Written by Mbabazi Okafor
Originally published in Black Girls Magazine Teen (BGM Teen)
Reposted here on January 26, 2021
Couch advocate, social media activist - whatever you’ve ordained yourself during this time of social distancing, you haven’t let anything stop you from being the change you want to see. No matter what your passion is, I hope these tips contribute something to your life.
Definitions from Oxford Languages:
ad·vo·cate /advoket/ noun A person who publicly supports or recommends a particular cause or policy
ac·tiv·ist /aktivist/ noun
A person who campaigns to bring about political or social change
Organize with others - Separation does not have to mean social isolation. Many organizations have had to adapt their activism by building an online presence in order to rise to the challenges that the pandemic has presented. If you weren’t part of a social justice or environmental local organization before, now is the perfect time to get involved. Connect with an online network of activists and advocates supporting social justice and environmental causes. Keep yourself grounded, with open mind and ears, in what you know is right and are fighting for as you would in any other collaborative venture. Learning from others is a large part of fighting for a cause that shouldn’t and doesn’t have to stop due to distance.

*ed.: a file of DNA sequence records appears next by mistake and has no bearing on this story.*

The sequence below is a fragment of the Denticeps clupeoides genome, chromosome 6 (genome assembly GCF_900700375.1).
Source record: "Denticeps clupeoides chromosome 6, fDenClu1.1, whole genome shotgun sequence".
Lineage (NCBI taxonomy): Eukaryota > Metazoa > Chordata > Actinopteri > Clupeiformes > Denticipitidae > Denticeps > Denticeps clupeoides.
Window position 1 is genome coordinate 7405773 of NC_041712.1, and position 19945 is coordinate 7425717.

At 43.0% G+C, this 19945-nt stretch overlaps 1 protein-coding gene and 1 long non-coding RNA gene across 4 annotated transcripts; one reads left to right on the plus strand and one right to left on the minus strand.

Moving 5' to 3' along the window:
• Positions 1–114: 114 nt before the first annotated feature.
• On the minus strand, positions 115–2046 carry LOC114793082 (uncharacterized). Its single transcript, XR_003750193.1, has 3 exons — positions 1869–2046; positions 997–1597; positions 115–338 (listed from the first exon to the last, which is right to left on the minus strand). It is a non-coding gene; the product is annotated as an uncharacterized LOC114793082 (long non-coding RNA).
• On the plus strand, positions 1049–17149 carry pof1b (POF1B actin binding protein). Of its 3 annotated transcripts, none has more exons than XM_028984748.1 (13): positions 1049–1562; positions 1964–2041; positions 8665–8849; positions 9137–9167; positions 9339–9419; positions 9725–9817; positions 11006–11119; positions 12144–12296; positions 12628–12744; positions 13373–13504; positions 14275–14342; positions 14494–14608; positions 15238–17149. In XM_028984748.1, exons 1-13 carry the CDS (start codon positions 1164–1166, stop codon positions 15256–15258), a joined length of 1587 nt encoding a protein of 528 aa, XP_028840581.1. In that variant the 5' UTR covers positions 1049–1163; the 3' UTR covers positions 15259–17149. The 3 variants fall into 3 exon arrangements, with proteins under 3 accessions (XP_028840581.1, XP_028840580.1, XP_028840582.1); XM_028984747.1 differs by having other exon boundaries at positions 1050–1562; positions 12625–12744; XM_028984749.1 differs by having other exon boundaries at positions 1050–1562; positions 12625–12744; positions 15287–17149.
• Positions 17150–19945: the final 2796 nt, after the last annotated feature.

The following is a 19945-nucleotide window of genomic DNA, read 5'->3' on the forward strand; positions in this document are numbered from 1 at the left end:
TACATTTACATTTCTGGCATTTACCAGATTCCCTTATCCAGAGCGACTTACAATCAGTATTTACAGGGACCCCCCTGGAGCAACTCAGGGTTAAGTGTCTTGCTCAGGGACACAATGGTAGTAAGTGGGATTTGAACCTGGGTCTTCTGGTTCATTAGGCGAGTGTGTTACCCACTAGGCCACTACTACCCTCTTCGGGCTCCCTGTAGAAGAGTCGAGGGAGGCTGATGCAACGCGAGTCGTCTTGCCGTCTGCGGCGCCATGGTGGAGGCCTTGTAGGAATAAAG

Meet online with your local government representatives - Getting in touch with your MP, MPPs and other community leaders just happened to get a lot more convenient. Professional meetings are being held online regularly, so don’t let anything deter you! Recognise that your local government officials are here to serve the public. Take advantage of the privilege you have and make sure they hear you loud and clear. You may not be able to do it on your own, but that’s where tip number one comes in handy! Organizations like Leadnow have organized meetings with MPs throughout Canada to talk about a ‘Just Recovery’ from the Covid-19 pandemic.
Self-Reflection: take time to inform your everyday decisions - When trying to expand your worldview and create change, it is important to incorporate the things you are fighting for into your everyday life, as well. Stuck at home all day? Your options are likely not as extensive. While systemic change and reform of government policies are the end goal, self-reflection is vital. It is important to recognise the intersectionality of our actions and what we are fighting for. Ask yourself, how are you supporting movements with the choices you make in your daily life? As teenagers, a prime example of this is choosing how and where you spend your money. Take time to inform your decisions. Saving up for a pair of headphones? Do your research beforehand and buy from brands that give back to communities and align with your vision for the future! My preferred company is House of Marley for their commitment to sustainability, quality, and message. They use earth friendly materials, hold continuous tree planting campaigns, and carry on Bob Marley’s legacy and love of music.